My job, much to my delight, has been exposing me to various kinds of people, the kind that I would never have met if I was not a reporter. Reporting teaches you patience, something I totally lacked. But over the past one month, I have had to wait a lot, for people to come, for speeches... Once we had to wait nearly five hours for a former Deputy Chief Minister of the state to make his speech! Can be tiring, but you also get top make friends with other journalists which is good.
Recently, I had to cover a programme where a lot of gurus, matadhipathis of various religious institutions or mutts were to attend. It was a very religious programme.
The chief swami who was to come is based in Tamil Nadu, so I saw a lot of Tamil mamis at the function. If you have seen pictures of the late M S Subbulakshmi, you will know what I am talking about. Nine yard sarees wrapped around their legs, heavy nose studs, a delicate posture, bent down often with years of kutcheries and pickling mangoes in their homes, they are a joy to look at. It looked like a hall in Tamil Nadu, with old, very old Tamil grandpas and mamis, all with a yellow shawl of their mutt wrapped around their shoulders.
The programme began with the chanting of some shlokas from the Vedas. I hadn't heard that in a while and it was soothing as usual. I am not too religious (I like to think of myself as spiritual instead) but these chantings also stir up a feeling of belonging to a 5,000 year old culture of Indianism like nothing else normally does.
The rest of the programme was usual, with speeches and discourses by each of the swamis that I dutifully took down. After a while, this middle-aged man came and sat next to me and every once in a while, I couldn't help notice how pious he was.
This programme was to celebrate 100 years of the ascending of a late swamiji to the peeta of a prominent mutt. All the swamis there spoke about how great he was, etc. Every time some of his miracles were talked about, everytime a swami spoke, this man next to me would fold his hands and utter a silent prayer. Soon, everytime he heard something about that late swami, this man began to cry!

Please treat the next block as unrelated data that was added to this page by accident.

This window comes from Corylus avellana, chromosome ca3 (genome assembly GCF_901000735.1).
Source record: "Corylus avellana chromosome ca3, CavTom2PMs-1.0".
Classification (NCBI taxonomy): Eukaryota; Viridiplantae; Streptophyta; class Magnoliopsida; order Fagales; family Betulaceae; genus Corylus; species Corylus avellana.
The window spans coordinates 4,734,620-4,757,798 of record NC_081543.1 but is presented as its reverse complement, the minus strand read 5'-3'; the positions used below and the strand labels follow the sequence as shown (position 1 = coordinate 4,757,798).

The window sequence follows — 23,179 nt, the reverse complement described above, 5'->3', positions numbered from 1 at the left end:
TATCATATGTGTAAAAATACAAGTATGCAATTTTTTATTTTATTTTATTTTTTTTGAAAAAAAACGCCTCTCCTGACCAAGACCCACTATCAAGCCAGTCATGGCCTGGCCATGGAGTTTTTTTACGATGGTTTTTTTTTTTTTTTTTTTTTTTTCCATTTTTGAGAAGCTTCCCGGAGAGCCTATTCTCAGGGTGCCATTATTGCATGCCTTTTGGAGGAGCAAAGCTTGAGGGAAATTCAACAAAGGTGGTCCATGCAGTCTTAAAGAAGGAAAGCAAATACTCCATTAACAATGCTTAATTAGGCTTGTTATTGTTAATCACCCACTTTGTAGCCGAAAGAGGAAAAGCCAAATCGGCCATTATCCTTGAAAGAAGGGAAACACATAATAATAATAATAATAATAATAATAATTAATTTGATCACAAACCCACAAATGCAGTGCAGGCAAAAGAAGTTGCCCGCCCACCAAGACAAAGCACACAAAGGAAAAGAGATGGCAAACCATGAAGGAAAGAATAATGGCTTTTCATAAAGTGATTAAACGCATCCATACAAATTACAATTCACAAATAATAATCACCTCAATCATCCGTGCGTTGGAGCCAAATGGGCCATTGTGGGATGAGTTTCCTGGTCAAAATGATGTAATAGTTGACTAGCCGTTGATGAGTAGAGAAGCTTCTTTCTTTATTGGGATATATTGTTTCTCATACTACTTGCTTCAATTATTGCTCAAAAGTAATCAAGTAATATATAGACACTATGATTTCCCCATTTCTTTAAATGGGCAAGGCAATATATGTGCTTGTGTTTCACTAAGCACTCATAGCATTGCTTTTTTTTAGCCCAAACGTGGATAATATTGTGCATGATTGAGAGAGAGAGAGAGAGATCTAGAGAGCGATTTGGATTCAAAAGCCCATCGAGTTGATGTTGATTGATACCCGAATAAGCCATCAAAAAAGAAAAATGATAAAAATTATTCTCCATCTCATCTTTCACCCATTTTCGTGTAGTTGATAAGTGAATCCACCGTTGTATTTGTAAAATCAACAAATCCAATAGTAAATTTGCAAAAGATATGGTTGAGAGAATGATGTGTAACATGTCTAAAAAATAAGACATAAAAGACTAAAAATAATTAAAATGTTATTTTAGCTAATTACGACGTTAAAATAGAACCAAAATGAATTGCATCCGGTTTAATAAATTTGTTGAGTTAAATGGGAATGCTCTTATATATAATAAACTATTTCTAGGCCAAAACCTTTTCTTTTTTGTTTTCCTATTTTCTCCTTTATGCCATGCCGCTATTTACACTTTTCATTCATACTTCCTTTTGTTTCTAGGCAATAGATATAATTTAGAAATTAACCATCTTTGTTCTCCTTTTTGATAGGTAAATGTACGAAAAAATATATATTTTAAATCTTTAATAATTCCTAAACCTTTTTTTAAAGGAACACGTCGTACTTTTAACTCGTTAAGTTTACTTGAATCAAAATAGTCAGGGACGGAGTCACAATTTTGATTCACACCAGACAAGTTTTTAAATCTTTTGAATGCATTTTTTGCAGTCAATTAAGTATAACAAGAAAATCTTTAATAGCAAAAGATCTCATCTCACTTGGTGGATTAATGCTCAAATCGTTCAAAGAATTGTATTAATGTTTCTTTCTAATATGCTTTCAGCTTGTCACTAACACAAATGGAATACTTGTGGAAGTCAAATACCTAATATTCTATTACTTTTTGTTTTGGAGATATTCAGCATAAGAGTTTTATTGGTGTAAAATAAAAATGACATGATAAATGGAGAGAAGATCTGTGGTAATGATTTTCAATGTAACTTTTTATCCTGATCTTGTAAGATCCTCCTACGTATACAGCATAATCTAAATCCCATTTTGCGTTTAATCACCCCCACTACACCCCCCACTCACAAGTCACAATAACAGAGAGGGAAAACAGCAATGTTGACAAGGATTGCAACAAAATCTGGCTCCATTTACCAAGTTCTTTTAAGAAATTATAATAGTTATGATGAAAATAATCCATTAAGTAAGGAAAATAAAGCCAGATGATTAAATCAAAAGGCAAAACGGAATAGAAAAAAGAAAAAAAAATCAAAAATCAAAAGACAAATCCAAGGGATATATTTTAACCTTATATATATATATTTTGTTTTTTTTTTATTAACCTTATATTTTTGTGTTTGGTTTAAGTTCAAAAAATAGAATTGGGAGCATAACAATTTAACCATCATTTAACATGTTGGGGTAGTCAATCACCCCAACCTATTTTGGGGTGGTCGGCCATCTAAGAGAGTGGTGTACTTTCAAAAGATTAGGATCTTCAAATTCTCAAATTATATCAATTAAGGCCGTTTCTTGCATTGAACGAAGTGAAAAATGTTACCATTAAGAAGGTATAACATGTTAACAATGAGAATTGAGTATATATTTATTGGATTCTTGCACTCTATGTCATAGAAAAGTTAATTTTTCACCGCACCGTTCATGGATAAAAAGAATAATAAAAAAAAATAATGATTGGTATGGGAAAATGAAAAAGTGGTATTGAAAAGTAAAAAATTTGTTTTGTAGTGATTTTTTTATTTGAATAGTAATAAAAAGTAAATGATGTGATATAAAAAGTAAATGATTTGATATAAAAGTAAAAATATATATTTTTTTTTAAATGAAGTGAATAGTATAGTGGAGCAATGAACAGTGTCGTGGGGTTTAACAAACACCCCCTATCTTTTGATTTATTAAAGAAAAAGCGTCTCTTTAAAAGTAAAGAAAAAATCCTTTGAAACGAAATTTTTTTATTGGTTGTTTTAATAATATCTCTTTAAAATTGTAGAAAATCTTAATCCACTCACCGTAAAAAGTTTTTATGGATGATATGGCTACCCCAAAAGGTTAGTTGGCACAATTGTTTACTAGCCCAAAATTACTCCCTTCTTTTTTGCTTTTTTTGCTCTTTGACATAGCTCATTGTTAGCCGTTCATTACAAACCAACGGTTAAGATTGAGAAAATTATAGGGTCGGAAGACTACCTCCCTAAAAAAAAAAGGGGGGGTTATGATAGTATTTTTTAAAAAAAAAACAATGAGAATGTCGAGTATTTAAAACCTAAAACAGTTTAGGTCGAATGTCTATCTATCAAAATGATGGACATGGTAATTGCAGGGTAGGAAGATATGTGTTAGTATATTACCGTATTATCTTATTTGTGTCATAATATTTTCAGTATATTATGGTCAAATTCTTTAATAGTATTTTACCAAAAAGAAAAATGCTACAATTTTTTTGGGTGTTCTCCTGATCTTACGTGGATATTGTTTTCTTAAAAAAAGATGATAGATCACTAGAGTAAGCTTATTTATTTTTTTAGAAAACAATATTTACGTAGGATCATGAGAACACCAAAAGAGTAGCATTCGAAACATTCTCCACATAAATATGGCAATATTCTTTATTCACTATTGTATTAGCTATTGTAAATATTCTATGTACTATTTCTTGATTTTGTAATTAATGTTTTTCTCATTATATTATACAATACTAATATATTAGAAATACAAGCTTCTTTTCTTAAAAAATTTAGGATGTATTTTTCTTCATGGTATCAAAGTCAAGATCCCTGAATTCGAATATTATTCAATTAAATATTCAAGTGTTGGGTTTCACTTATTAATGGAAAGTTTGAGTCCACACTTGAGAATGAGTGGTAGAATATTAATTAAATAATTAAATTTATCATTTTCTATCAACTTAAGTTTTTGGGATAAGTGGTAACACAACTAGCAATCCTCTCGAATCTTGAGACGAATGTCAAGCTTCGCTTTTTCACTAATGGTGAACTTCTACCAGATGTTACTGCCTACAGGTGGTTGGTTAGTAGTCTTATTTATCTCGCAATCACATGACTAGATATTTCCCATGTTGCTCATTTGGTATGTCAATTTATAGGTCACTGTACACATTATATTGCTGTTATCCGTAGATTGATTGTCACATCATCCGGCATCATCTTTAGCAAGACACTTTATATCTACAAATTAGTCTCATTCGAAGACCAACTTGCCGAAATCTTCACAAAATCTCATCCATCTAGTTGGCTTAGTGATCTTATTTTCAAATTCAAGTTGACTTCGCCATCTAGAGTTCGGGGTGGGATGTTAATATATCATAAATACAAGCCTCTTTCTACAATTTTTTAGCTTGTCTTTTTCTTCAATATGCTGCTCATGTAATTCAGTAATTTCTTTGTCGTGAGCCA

What struck me was the kind of faith this man had. Now for some personal reasons, I don't think very highly of any swami. I have many issues about them and I can get very sceptical. But for this man and so many others there in the audience, they were in divine presence. All the swamis there were the heads of very important mutts in the country, most very prominent in the political scene in the country, commanding tremendous influence over millions of followers all over the world. For many that day, it must have been a very important day, a very religious one.
This is what amazes me about India. Millions of people, all from different backgrounds, most with nothing in common except for their faith, are bound to each other by that very faith. I may not believe in them, I don't have faith, I admit. But my faith rested in those people there who were so involved in their devotion that the rest of the world seemed immaterial to them. It is this faith that unites people. I agree with the caste system being a bane, reservations, and all that stuff, but I don't see how a country like India would survive without a faith, in religion, in swamis or anything else. To the alien eye, it might symbolise an ignorance that hinders development, but to me, development symbolises this keeping of faith.
To me, it is development that people are still willing to keep their faith, in spite of everything. This is quintessential India to me and in it, I will keep my faith.